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The RMC Paladins are the athletic teams that represent Royal Military College of Canadamarker in Kingston, Ontariomarker, Canadamarker. Team colours are red and white. Its main home is Kingston Military Community Sport Centre (KMCSC) and Navy Bay fields.

The Paladins compete in eight sports in the Ontario University Athletics Ontario Universities Association (OUA):

Varsity Sports Program

RMC has a long-standing tradition of competing in a multitude of sports, often with great success, especially given the small size of the institution (1200 students). In 2002 however, the then commandant of the college, RAdm Morse, made the very controversial decision to greatly scale back the Varsity sports program. This was done with the stated goal of increasing the competitiveness of the remaining sports by consolidating the skilled athletes. Also stated was a desire to encourage teamwork and leadership that would be necessary for cadets once they left the college.

This move was wildly unpopular within the student body of the college, and amonst ex-Cadets, as it left many students who were very competitive in a sport of their choice without a means to participate. Among the teams cut were Men's and Women's Rugby union, Track and Field, Swimming, Rowing, Biathlon and Karate; while the college kept the Hockey, Soccer, Volleyball, Basketball, Taekwondo and Fencing teams.

In 2004, the College revisited their decision, and after a great deal of lobbying on the part of RMC alumnists, and an enormous show of support from the student body, they brought back the Men's Rugby team at the Varsity level.

RMC Coaching

The Director of Athletics, Darren Cates, oversees Physical Education, Recreation, Intramurals and the varsity program and has 26 full time employees. “At a civilian university you must justify why physical activity is important. Here you don’t have to do that,” says Darren. “At RMC it is accepted that physical activity and sports are valuable and needed. We’re held in the same regard as academics and second language training.”

Although the RMC does not give out Athletic Financial Awards (AFAs), students have a subsidized education through the Canadian Forces. Unlike many civilian universities, the RMC only employs full-time coach who can spend all of their time focusing on their teams and their recruiting efforts.

RMC “Student - Athlete Suspects”

RMC “Student - Athlete Suspects” should meet at least seven of the 10 criteria:
  • Plays RMC sport at an “elite” level during his / her high school years;
  • History of being a responsible person;
  • Potentially motivated towards RMC & Canadian Forces;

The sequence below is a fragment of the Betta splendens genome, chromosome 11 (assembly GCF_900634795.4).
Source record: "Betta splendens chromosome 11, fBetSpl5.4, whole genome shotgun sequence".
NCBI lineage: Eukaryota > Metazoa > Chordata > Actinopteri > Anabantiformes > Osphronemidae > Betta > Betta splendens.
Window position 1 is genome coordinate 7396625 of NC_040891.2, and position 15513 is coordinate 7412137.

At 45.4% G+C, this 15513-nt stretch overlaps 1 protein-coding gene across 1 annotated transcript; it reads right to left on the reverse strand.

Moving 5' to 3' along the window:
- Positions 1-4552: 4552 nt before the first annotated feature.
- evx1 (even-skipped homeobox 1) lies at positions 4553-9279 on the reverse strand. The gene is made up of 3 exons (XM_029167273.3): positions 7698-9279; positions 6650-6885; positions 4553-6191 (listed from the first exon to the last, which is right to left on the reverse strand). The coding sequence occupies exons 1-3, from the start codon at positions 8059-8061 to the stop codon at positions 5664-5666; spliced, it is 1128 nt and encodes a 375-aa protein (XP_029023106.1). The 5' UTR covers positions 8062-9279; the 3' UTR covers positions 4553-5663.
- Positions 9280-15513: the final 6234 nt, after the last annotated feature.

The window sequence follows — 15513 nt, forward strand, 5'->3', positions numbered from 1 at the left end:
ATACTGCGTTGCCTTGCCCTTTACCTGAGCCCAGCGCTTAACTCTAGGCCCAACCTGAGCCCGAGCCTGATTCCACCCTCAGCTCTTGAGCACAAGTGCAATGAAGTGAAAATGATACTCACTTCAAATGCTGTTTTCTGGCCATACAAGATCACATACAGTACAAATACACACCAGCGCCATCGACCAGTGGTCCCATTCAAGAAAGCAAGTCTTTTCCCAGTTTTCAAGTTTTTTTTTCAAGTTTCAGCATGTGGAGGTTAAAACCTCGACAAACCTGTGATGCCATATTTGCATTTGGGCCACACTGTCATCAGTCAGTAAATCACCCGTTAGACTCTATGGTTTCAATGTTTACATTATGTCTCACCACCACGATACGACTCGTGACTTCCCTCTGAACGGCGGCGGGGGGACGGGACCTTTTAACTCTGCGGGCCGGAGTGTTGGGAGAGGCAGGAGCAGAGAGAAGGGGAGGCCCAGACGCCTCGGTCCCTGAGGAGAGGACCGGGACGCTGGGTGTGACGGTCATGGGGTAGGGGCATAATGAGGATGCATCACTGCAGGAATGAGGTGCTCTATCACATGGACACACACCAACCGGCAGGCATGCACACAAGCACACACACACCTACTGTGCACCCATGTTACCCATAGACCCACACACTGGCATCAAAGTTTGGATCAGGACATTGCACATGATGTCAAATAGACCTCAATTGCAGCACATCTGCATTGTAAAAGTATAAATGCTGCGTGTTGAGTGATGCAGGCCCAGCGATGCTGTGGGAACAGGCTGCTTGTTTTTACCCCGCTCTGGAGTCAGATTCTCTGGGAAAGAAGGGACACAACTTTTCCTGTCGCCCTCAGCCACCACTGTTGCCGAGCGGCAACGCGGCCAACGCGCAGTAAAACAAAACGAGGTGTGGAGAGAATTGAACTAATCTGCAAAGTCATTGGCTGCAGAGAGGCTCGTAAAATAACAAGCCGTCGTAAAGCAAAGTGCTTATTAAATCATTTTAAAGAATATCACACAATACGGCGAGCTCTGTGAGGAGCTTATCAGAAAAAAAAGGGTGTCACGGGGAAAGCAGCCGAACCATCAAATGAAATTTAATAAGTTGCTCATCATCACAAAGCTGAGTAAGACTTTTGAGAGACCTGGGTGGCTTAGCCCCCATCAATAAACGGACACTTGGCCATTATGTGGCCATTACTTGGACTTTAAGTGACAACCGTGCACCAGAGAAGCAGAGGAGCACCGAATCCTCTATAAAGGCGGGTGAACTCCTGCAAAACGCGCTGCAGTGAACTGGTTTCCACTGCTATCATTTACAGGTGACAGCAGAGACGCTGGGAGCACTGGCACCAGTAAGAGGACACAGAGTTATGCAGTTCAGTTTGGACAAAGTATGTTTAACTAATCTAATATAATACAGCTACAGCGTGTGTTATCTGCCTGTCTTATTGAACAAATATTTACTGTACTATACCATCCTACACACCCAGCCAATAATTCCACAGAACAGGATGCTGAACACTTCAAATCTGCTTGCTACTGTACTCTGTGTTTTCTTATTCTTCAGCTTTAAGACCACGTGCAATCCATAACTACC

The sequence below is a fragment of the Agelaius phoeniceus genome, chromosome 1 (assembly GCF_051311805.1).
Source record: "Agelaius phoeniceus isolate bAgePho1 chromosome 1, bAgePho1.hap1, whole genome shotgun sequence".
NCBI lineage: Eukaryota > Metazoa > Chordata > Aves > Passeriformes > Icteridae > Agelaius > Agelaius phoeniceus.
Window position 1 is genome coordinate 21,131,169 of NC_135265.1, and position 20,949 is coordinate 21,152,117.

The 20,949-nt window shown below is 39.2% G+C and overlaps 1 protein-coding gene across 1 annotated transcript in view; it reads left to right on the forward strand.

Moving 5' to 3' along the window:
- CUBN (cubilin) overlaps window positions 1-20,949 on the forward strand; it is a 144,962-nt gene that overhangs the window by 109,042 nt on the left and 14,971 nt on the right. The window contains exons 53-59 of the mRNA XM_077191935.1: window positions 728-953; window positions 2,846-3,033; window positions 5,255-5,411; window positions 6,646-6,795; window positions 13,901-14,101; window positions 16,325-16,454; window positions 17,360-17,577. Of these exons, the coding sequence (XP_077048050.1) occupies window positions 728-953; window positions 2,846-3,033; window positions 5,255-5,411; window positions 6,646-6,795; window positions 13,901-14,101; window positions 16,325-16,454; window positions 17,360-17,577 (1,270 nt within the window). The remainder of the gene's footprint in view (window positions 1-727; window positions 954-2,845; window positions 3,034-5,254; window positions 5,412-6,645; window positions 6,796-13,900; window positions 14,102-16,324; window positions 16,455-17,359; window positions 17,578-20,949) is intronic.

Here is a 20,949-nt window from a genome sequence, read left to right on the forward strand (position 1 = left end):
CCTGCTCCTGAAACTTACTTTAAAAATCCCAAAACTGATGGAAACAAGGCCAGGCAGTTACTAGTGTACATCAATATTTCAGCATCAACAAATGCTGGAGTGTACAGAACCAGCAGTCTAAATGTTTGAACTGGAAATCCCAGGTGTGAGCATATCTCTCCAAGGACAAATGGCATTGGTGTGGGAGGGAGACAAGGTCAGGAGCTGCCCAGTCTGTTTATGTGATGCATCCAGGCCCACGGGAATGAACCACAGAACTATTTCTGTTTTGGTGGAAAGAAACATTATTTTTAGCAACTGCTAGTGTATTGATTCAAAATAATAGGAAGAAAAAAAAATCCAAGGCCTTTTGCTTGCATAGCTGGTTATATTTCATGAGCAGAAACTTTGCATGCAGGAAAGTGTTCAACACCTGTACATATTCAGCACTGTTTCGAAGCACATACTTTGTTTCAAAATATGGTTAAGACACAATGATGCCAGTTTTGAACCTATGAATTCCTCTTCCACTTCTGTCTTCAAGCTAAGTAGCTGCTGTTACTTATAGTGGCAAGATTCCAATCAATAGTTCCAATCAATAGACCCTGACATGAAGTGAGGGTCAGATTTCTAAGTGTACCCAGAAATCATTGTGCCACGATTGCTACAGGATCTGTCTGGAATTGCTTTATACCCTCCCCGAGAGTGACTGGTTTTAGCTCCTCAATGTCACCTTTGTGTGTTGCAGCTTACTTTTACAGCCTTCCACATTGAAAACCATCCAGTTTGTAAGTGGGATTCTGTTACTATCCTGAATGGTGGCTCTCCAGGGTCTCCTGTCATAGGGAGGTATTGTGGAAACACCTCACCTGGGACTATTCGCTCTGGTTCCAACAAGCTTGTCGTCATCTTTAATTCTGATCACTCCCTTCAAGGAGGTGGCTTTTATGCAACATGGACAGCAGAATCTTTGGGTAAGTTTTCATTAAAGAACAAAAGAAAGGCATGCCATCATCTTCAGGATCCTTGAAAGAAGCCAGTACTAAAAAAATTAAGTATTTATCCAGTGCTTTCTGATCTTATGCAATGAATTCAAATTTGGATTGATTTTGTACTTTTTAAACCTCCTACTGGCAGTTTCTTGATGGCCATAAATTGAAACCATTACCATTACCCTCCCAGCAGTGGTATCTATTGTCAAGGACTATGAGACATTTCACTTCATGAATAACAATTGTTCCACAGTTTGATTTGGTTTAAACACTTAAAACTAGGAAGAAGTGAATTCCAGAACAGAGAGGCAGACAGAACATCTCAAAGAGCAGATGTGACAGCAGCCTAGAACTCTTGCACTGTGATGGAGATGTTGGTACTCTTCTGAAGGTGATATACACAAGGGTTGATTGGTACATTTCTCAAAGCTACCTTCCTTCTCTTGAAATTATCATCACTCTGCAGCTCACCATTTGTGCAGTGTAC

• History of being involved in community / school / church / activities (2 out of 3);
  • Demonstrated good work ethic in full / part-time/ volunteer positions;
  • Dynamic and steadfast;
  • Thrives on challenges;
  • Potentially academically solid;
  • Excellent time-management skills; and
  • Has what it takes to be a potential “leader”.


History

Royal Military College of Canada Cadets perform human pyramid in 1901


This photo of Royal Military College of Canada cadets doing a gymnastics routine, taken in 1901 in Kingstonmarker is part of the Canada Patent and Copyright Office collection. The cadets are performing human pyramids, where the students work on balance, strength, cooperation, and teamwork. In this stunt, participants form pyramids of layers of persons, each standing on two others one level lower, one half a position to the right and the other to the left.

Redmen to Paladins

Once RMC re-opened after World War II, varsity athletes representing RMC were proud to call themselves the Redmen in competition. It represented one of the most prevalent facets of RMC tradition, the wearing of the scarlet uniform on formal parades. Gentlemen cadets first took on the name because it was an all-male institution at the time and due to the red uniform, hence red-men, informally "Reddies". In 1996, women had been studying as RMC cadets for sixteen years so college authorities thought it was necessary to change the varsity title to somethingthat was representative of the whole cadet wing. Furthermore, the college was receiving some criticism that Redmen was a derogatory name for Canada’s Aboriginal People.

With the closure of Royal Roads Military Collegemarker (RRMC) and College militaire royal de St-Jeanmarker (CMR) in 1995, RMC saw two more student bodies join the college. Because of a large induction of francophone students from CMR, RMC was transformed into a bilingual university. General Charles Emond, the commandant at the time, decided that the Redmen was not a fit name for this bilingual and coeducational institution. Therefore he invited the officer cadets to choose a new name.